Happy Days

A month can seem an eternity.  A month can be the blink of an eye.

Enoch is already a month past his 11th birthday.   His cake made it onto the blog - but the rest of our celebration with him did not.  As did many other things.

Suffice it to say - there is much of our lives that does not show up here - but then that's how it should be isn't it?  It would be pretty creepy if every single part of our lives were documented and sliced and diced and served up for public consumption.

So if we rewind (remember doing that with cassette tapes?  esp. using a pen?)

Enoch, shares his Feb 19th birthday with none other than the great Maratha king Shivaji himself.    This means that our mornings are a little less hectic as the kids don't have to be at school at their usual 6.50 AM.

After getting the household together we had a time of prayer with Enoch - with Appa praying for his first grandson who had been born 11 years ago on that day.  It was especially appropriate as Amma and Appa had come to be with us at that time.

Then it was time for gifts.  In good Eicher tradition - we had hidden them around the room.  And so Asha and Enoch went on a treasure hunt.  And found a number of goodies for Enoch (with the odd one for Asha too).

On some years the kids get something 'big.'

This was one such year for Enoch.

After everything had been opened, we told him that there was something else which was 'hiding in plain sight.'

We had slipped a new key onto our key holder - and asked Enoch if he could identify the new key.  He did and we had him open the front door - and bring in what was 'parked' outside, waiting to be seen:

Later in the day, Enoch's friends came over for a birthday party.

We had a football theme going - starting out with a game of 'straw blowing' football in a small lego football pitch that Enoch had made.

And then of course there was the cake.

Now past experience has told us that some kids come who are strict vegetarians - so this year we had an alternative for them too - we decorated some eggless muffins for them as an ersatz cake.

 We are so happy for Enoch to have friends - and pray that this year he will be an even better friend to them in every way.

Drumil - whose sister is in Asha's year - had to go early.   I was wondering why he showed up so very punctually at even before the party's 'starting time.  Like so many others, Drumil has tuition classes to attend - and a reminder call came to our place to get him out the door.

And then there were Enoch's friends Nikita and Jasper - who weren't able to come on the big day...

... so they helped Enoch extend his birthday to the weekend when the showed up - parents in tow - and decked Enoch in a Barca kit - and made him a lego football card to boot (punintended)!

What a kick to see a card like this!

Enoch looks a bit like he is being drafted himself into the dream team.

How lovely to have an extended family to be with us on these happy days - both through direct parentage - as well as those like John and Nalini Gabriel (Nikita and Jasper's parents) who have been such a joy over the years!

With so much fun you would imagine that we would put off the birthday thing for another year and declare a moratorium on B-day festivities for at least a few months to allow us to catch our breath again given Asha being a Jan-baby and Enoch showing up in February.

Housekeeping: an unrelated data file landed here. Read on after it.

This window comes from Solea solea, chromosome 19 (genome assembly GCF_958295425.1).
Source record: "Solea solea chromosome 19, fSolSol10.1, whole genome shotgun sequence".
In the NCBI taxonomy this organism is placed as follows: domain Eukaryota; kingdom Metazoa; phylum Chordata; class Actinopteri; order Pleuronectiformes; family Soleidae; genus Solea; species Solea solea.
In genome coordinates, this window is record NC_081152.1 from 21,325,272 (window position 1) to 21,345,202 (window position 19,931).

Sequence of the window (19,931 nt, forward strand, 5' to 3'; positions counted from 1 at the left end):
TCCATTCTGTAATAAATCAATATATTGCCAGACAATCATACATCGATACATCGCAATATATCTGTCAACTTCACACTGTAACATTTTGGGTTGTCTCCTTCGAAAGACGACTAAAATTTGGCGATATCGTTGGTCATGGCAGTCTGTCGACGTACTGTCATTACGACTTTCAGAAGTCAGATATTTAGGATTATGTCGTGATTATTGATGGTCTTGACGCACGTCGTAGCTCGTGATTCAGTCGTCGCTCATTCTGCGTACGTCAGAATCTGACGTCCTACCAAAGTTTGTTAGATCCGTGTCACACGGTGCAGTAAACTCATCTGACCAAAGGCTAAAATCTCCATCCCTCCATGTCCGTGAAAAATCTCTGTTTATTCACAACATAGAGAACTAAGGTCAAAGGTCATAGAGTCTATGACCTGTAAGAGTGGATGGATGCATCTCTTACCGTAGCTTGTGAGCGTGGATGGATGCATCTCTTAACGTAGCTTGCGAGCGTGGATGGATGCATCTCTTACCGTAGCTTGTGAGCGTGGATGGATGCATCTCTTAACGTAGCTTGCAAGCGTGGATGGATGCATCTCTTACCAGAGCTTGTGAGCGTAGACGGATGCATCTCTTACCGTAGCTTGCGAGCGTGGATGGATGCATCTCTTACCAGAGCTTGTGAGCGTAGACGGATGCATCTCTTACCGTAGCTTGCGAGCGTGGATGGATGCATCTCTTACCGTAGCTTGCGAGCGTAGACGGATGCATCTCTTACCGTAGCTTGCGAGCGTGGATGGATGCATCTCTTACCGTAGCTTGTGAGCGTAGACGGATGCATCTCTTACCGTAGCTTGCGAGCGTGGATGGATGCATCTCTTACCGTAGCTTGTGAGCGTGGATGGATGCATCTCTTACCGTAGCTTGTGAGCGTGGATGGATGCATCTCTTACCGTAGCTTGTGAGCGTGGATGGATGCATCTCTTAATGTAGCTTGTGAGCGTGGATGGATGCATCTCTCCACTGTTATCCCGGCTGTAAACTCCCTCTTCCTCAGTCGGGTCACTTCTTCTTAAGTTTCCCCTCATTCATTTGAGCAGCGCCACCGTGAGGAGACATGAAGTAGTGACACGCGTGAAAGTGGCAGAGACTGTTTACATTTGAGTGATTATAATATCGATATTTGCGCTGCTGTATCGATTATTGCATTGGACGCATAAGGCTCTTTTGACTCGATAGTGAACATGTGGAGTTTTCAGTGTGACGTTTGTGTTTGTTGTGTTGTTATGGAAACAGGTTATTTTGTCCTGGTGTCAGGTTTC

But the happy days continued!

As a family we were so blessed to have Appa and Amma with us for a month.

Appa and Amma had been with Sheba's older sister Daisy and Ramesh and their kids Frankie and Shofar for half a year.  They flew in to Chennai and spent another 3 weeks with Peter and Yashmeet and Anmol before coming here on February 6th.  They were thus able to celebrate Enoch's birthday with us....

... and we were able to celebrate Appa's 76th birthday with them on March the 2nd!

No, we did not light 76 candles for Appa - we had them in a '7' and a '6' on top of his cake.

Before we were married - when we were just starting the process of praying about what God wanted of us - Appa suffered a terrible heart-attack.

Sheba said that it was the kind that usually had a 5 year life-expectancy after suffering such an attack.

Appa is very good with his medicines - and we pray daily for him as well.  And it has now been 15 years since that attack.

How grateful we are to the Lord for His gift of such a good father to Sheba.

Each additional year added to our lives is an absolute gift.

We really do not know where the next steps of any of us are - but are glad when we look back and see God's wonderful faithfulness in so many ways.

For Appa - God has protected him and guided him even before Appa acknowledged who God was.  In his youth Appa had been part of a 'rationalistic' political party among other things - and all along God continued to draw him nearer and nearer to him.

It was very appropriate that Appa's birthday was on a Sunday - the Lord's day.  After our family celebration - we continued to celebrate with our family of faith.  Being the first Sunday of the month, both our house-fellowships met at Rolly's home for worship, breaking bread, teaching and sharing, and then we had a meal together.  Asha is able to play by ear and so even our small fellowship's singing (which is not always the most harmonious) is sweetend by that heavenly instrument.

 Later in the evening, Appa was able to share at the Gospel meeting we hold at the centre every Sunday evening.  It was good that on his physical birthday Appa was also able to share the story of his spiritual birthday in Rourkela, Odisha more than 40 years ago!